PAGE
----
I found this to be a really interesting concept for haptic feedback. They just need to find a way of implementing it on a reasonable size phone. However, I’m not sure if I’d feel comfortable walking around with a phone that can change size in my pants.
With the new iPad and iPhone 4 using micro-sims, carriers are cashing in selling these micro-sims for an exorbitant amount. The technology is the same, just with less plastic. The micro sim is 12mmx15mm. Here’s our little experiment of cutting up a normal sim to see if it works! It does! It did take me 3 tries though. But hey..I’m not perfect.
Cobi’s currently looking for a new developer to join our team. I’ve been looking around the net and see that there are a couple of job posts our there of companies looking for mobile developers. What I’ve noticed about job posts is that they are full of silly requests. Some that I’ve seen so far..
– 5 years iPhone development experience (the iPhone sdk is only about 2 or 3 years old)
– Mastery of iOS API’s (these api’s change all the time)
– Expertise in device partitioning and code signing (What’s device partitioning?)
– Navigation-based and Tab-bar application development (That’s what almost every iPhone application uses)
We’ve also received a couple of CV’s. I personally think you can tell a lot from a CV just by what people include and how they include it. What I don’t like to see is matric results and random technology people use. I’ve seen some people put “internet” as a skill. I also don’t care how well you can use Microsoft Word or Excel. Some skills that I also think are irrelevant are html, xml, or any other technologies that can be picked up in 5min.
Anyway, mobile software development is a very young field, and it’s almost impossible to find and experienced mobile software developer. We’re just looking for someone with the potential and that has the passion for creating mobile applications. If that’s you, please mail us at email@example.com
I’m a bit torn between what I think about the new Galaxy Tab. It’s a tablet that’s only a little bigger than some of the Android phones out there, but yet it seems like a more portable device than the iPad. Anyway..it looks pretty good, although there were some of the standard Android jitters in the video. Interfaces looks like a copy of the iPad, but anyway, that’s the norm in the industry now.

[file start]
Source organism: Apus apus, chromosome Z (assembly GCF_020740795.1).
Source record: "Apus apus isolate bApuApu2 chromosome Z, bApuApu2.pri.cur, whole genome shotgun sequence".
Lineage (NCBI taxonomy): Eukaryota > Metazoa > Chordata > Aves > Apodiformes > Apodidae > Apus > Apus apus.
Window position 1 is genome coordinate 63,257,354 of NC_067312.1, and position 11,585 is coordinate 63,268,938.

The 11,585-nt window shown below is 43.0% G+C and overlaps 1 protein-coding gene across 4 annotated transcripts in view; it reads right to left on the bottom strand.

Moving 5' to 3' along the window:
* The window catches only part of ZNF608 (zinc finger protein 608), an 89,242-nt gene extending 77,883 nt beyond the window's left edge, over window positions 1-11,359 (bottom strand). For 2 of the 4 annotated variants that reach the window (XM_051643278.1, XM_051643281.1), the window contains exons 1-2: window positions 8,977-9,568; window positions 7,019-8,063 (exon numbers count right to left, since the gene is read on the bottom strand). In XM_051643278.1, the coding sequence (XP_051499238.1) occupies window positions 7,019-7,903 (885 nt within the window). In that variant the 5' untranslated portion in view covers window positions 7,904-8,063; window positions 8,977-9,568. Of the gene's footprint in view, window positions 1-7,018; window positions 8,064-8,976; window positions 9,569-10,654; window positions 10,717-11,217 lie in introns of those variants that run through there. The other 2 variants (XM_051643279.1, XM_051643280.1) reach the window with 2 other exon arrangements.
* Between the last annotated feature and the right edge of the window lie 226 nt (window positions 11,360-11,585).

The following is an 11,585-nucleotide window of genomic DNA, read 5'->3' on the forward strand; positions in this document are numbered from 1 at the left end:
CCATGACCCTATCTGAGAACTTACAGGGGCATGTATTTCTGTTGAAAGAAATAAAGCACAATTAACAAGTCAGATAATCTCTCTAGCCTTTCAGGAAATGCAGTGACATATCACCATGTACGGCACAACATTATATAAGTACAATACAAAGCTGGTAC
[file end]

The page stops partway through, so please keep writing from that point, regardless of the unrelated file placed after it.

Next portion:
Research companies Gartner and IDC predict that the smartphone operating system market will remain dominated by Symbian in 2014, followed by Android in the No. 2 spot. AllAboutSymbian.com provides a summary – along with some unreasonable Symbian enthusiasm – of these predictions with some graphics relating to the future growth of the different platforms.
bad good news is – that is if Gartner and IDC are correct – is that we have at least 3 uplifting years of unobscure, well-documented, Symbian development to look forward to. I’m pumped. Not.
These two go hand in hand so thought I’d post them together:
2: BlackBerry’s almost always seem to require a restart when you update or install over an app or library. BlackBerry’s take possibly the longest of all devices to restart. As one forum poster put it: “If I have to reboot mine I go and take a nap or read War and Peace.” This makes testing on the device a wonderful experience.
3: BlackBerrys seem to have a single class loader, but no unique namespace assigned to each app. This means that you can’t have two classes of the same name loaded at once. So if two apps use the same package / class name or if you want to build seperate instances of a shared library for multiple apps…well…you can’t without the pain of refactoring. If you try to load multiple classes of the same name, the device doesn’t complain, it just seems load the first class and quietly forgets about the 2nd one. In practice this can make developing, testing and releasing apps for BlackBerry a nightmare in certain but fairly commen circumstances.
These issues were pointed out as far back as 2006 by worried developers; and now 4 years on, the problem’s still seem to exist.
As much as BlackBerrys are reasonably sturdy devices when it comes to simple access to various communication channels (albeit doing it with the most profoundly boring interfaces ever); their weak attempts to lure developers away from iPhone and Android are extremely frustrating; as is their development environment. After developing for BlackBerry for a year now, I’ve come across one too many flaws in the BlackBerry dev environment and programs and need to vent – this could be a long series of posts…
First up is a look at their very average website – I’ve only ever had this error happen on the BlackBerry website…numerous times…and yes I have cookies enabled.